In a conversation with my cousin last week, we discussed, among other things, the ending of my first published novel by Simon & Schuster/Strebor (2015), The New Middle. This conversation led to discussing Vulnerable, my second novel published by Simon & Schuster/Strebor (2016), which she had recently finished while on holiday. I’d asked my cousin to share with me what she didn’t like about the newest book. “Now that you ask . . .” she said with just a hint of enthusiasm; and then she proceeds to explain to me what she didn’t particularly like about Vulnerable. This is what I gleaned from my cousin’s critique: The subplot of Vulnerable got in the way of the novel’s central storyline–the dynamics which played out between four complex characters.
Moreover, I learned that my aunt (my cousin’s mother) struggled with–let’s say the “elusive” and disputable finale of the first novel, The New Middle. Without giving away nuances of the narrative to any potential future readers, let me just say, the incessant reaction to this novel at first felt rather strange. Now, though, I find myself anticipating curious dismay, and the same set of furrowed brow questions and remarks.
Generally I write stories that lead the reader to question the lives of the characters–beyond what is written on the page. I enjoy it when I set out to let the audience decide the fate of not just the characters, but where the story leads after “the end.” For some that might require effort, and I get that. The reader wants to kick back and enjoy a good read. But the idea that anything I’ve written gives the reader pause is why I chose to write in the first place.
Writers–deep down–want to inspire; they want to engage the world with words that turn chaos into meaning. They use their imagination to create ideas on the page with the hope that the reader can make sense of the world they are writing about; or at the very least, keep them turning the page because something—perhaps unnameable–has their attention. When I decide to pen a story, my ultimate goal is that the reader has a different mind-set once they read the last line in which my name claims the credit. Likewise, though, they are touched or even pissed at the characters I invented–whether it’s because they didn’t like the characters or simply couldn’t relate. This is how and why I developed as a character-driven storyteller over time. The idea–my way of writing–is to bring a concept to life in which the reader can get involved in what is happening on the page. They are judge and jury; they decide the story’s fate.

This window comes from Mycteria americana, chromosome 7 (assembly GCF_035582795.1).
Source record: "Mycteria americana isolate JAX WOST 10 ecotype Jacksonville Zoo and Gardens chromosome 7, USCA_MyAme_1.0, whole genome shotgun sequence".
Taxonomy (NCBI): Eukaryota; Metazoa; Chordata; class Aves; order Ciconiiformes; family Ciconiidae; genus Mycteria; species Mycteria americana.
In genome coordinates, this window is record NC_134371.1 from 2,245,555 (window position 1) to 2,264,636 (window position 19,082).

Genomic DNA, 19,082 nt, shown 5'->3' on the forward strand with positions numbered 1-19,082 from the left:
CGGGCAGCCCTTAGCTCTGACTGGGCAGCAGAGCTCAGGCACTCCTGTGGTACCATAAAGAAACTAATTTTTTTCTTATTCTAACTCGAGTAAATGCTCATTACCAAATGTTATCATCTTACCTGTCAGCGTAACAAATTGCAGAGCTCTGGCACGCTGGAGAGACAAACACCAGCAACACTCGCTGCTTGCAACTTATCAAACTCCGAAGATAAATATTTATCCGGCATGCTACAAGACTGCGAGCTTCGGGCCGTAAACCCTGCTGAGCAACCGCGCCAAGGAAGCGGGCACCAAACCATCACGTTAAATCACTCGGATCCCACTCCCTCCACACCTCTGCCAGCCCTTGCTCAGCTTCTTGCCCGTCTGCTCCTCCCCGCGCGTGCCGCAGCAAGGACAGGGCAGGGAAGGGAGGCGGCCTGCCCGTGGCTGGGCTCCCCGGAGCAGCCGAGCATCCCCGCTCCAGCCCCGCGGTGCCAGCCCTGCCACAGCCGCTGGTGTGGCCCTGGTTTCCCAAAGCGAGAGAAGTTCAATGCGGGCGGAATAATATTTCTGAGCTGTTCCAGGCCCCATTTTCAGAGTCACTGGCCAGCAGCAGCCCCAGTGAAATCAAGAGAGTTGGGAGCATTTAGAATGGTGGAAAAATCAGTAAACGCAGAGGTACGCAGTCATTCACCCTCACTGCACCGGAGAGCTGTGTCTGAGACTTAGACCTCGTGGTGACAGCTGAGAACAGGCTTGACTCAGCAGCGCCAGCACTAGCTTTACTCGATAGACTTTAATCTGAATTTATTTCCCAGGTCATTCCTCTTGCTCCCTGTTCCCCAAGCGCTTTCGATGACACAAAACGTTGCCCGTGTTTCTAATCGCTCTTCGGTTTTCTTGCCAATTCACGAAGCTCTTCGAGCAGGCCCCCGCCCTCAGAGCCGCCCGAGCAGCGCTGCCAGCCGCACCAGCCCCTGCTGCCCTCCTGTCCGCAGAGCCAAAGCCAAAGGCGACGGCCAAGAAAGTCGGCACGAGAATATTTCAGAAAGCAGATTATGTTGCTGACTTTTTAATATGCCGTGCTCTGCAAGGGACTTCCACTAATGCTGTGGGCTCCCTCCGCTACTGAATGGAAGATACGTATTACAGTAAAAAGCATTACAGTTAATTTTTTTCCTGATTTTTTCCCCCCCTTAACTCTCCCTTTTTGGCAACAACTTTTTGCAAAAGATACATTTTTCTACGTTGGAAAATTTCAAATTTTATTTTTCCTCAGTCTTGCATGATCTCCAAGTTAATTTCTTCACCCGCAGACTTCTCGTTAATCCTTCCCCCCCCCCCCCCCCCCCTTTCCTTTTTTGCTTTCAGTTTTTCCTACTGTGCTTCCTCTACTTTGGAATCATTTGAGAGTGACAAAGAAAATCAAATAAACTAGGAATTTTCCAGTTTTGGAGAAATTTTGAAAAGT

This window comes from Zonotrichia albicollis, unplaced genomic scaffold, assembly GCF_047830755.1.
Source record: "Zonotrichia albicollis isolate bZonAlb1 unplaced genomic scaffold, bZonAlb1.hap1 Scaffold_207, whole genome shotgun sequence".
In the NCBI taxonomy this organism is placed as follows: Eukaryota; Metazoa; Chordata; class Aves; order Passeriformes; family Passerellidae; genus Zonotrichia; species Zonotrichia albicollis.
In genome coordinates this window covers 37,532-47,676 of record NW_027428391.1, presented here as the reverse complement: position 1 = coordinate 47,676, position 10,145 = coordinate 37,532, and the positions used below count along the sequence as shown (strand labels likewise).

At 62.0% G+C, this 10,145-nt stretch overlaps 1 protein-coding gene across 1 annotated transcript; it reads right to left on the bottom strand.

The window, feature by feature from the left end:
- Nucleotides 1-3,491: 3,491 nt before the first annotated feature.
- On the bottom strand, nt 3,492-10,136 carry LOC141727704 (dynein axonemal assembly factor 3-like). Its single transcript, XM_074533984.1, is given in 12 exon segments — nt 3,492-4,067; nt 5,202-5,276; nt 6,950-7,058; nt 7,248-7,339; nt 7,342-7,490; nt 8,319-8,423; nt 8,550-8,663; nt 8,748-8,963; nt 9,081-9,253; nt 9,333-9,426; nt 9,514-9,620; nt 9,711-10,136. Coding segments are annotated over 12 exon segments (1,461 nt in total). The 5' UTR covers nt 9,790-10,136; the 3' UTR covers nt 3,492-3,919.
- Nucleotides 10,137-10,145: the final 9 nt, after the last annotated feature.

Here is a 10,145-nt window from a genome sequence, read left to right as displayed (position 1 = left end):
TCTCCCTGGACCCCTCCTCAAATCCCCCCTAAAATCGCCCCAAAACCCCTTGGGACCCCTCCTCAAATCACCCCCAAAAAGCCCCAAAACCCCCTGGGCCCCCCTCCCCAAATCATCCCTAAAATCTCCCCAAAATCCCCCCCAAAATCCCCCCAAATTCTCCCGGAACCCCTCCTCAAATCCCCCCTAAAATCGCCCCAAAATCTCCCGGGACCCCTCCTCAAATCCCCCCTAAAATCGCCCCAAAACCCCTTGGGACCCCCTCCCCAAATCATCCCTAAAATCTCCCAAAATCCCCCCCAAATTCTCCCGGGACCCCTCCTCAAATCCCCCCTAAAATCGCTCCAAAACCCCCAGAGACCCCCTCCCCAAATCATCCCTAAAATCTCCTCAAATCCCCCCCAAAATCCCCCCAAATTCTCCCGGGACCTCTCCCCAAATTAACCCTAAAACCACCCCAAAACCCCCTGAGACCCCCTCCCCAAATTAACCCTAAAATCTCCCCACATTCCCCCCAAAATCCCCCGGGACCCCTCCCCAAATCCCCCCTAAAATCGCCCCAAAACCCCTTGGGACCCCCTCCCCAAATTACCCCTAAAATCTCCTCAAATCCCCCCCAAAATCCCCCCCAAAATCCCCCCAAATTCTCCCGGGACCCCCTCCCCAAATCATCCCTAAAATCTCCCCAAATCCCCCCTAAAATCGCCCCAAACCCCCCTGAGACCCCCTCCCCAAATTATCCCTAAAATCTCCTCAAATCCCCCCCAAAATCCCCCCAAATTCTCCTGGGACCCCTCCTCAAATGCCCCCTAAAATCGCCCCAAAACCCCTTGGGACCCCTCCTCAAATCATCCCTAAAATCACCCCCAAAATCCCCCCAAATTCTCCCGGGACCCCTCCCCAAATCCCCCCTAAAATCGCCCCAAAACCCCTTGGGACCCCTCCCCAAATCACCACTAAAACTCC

Several friends have inquired about the sequel to The New Middle, and recently a reader, who follows me on Twitter, remarked, “Umm, how you gonna do us like that?”, and wondered if The New Middle part 2 was in the works. These visceral or not so visceral reactions—the WTHs—have been kind of yin and yang, but leave me satisfied with the fact that I have elicited reactions from the reader. Even if, as the reader closes the book totally annoyed and feeling they’d wasted their time; still, my prose, the storyline–something–effected them, even if it was unconscious.
Fictionalized storytelling hinges on provoking—if not evoking—the reader. More and more published novels are less sophisticated, some poorly written, because even as little as 10 years ago, they wouldn’t have seen the light of day. Self-publishing has changed that. But even those books, and the authors of those narratives, have the ability to capture the reader with their own unique vision. And if the reader is stirred to any degree whatsoever, the storyteller, ultimately, has done what writers and storytellers should be able to do. And that’s in spite of the reader having closed the book and felt utterly disappointed or absolutely dumbfounded.
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